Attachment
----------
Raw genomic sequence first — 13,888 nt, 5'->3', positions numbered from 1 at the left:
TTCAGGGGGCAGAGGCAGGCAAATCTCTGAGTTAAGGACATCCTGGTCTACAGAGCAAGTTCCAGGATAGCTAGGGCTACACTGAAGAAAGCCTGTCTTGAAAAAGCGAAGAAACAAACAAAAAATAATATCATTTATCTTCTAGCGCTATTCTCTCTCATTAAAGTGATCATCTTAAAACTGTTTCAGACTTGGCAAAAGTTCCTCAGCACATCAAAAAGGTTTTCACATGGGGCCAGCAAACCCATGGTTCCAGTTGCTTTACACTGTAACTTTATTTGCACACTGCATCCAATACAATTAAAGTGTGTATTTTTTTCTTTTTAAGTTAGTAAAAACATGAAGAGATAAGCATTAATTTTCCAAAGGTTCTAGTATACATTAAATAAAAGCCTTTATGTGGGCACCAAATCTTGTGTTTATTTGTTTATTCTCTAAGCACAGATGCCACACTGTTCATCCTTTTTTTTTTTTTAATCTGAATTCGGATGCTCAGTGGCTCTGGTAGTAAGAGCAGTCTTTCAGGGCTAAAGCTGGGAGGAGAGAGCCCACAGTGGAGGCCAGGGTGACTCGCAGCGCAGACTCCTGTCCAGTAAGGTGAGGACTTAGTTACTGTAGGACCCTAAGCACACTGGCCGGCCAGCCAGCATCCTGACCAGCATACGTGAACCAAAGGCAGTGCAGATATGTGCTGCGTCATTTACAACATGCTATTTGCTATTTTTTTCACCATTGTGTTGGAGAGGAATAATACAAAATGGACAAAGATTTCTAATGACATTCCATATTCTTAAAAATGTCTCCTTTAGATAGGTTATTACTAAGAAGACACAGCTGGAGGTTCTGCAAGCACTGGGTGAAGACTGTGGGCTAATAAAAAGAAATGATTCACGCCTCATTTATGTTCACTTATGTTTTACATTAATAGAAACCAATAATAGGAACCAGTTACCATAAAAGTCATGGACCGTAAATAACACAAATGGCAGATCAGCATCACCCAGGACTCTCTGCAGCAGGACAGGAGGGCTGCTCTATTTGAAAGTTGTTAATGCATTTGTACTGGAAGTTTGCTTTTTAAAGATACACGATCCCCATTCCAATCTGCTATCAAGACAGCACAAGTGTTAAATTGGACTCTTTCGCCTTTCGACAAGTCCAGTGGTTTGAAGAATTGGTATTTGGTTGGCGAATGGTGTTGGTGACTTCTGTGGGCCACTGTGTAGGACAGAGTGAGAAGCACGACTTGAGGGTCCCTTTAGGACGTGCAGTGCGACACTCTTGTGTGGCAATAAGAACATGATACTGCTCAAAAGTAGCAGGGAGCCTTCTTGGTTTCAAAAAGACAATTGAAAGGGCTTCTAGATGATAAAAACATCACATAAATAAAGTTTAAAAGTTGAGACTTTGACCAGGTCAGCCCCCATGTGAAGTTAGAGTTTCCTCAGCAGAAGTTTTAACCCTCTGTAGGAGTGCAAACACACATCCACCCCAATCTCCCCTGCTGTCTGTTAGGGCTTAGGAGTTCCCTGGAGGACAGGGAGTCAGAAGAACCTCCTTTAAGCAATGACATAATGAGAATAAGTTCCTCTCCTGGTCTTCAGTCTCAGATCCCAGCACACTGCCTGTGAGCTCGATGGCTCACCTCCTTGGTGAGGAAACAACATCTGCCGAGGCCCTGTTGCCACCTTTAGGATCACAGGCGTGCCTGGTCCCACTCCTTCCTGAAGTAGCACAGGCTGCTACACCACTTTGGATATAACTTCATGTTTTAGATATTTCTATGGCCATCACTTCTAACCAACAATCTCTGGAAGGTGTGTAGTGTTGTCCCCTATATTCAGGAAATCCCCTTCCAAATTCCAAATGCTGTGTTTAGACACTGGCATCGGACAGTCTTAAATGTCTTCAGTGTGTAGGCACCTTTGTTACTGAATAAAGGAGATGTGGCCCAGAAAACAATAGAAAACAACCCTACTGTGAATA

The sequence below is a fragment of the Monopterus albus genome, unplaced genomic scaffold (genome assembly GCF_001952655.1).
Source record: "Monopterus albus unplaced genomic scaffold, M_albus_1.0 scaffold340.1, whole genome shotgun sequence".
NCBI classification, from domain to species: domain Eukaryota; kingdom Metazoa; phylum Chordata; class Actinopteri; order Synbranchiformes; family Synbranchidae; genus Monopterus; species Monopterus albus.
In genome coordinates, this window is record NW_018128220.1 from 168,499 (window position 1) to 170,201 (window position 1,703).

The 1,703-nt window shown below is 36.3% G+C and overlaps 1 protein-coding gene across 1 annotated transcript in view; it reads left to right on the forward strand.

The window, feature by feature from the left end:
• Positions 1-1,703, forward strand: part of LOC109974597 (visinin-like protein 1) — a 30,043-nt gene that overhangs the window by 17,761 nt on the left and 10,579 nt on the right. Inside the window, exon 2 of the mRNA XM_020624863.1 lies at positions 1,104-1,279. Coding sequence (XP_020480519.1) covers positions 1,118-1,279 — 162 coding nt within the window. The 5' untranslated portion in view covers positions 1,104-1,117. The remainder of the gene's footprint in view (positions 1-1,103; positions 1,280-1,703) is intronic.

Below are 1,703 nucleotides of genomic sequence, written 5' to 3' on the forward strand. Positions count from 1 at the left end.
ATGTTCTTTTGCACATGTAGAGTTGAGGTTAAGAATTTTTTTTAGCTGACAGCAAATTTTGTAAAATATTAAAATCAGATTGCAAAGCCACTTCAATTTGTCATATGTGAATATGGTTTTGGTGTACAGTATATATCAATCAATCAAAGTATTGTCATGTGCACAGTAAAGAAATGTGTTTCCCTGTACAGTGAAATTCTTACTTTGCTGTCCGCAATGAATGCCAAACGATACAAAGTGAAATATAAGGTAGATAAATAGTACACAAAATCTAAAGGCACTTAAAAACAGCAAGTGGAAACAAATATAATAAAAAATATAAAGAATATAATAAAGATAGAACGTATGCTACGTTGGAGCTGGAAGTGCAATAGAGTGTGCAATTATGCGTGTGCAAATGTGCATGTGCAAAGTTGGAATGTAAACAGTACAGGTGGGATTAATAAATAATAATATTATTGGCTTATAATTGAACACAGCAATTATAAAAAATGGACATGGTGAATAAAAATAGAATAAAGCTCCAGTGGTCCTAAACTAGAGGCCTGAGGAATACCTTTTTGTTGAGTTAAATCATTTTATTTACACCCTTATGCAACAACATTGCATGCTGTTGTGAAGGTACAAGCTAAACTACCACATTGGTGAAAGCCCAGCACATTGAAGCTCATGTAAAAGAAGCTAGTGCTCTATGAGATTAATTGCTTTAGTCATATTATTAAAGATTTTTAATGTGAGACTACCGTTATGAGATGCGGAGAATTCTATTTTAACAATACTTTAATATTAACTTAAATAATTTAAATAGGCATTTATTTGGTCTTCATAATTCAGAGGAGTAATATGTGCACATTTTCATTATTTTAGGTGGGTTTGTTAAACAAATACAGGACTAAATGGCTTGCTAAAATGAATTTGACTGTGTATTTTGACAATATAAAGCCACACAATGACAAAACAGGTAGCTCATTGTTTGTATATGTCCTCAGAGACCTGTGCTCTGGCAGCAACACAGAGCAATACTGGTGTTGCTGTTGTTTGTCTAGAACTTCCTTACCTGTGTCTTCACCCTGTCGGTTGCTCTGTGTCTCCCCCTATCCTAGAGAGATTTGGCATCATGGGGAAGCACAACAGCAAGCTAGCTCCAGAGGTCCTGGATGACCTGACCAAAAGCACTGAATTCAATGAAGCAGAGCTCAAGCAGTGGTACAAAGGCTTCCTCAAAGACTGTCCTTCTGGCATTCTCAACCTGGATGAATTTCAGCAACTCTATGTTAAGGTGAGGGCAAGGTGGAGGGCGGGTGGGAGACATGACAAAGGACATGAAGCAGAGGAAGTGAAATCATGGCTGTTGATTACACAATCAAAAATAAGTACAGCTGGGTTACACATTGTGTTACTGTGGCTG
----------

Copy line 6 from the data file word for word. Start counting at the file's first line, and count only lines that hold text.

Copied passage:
In genome coordinates, this window is record NW_018128220.1 from 168,499 (window position 1) to 170,201 (window position 1,703).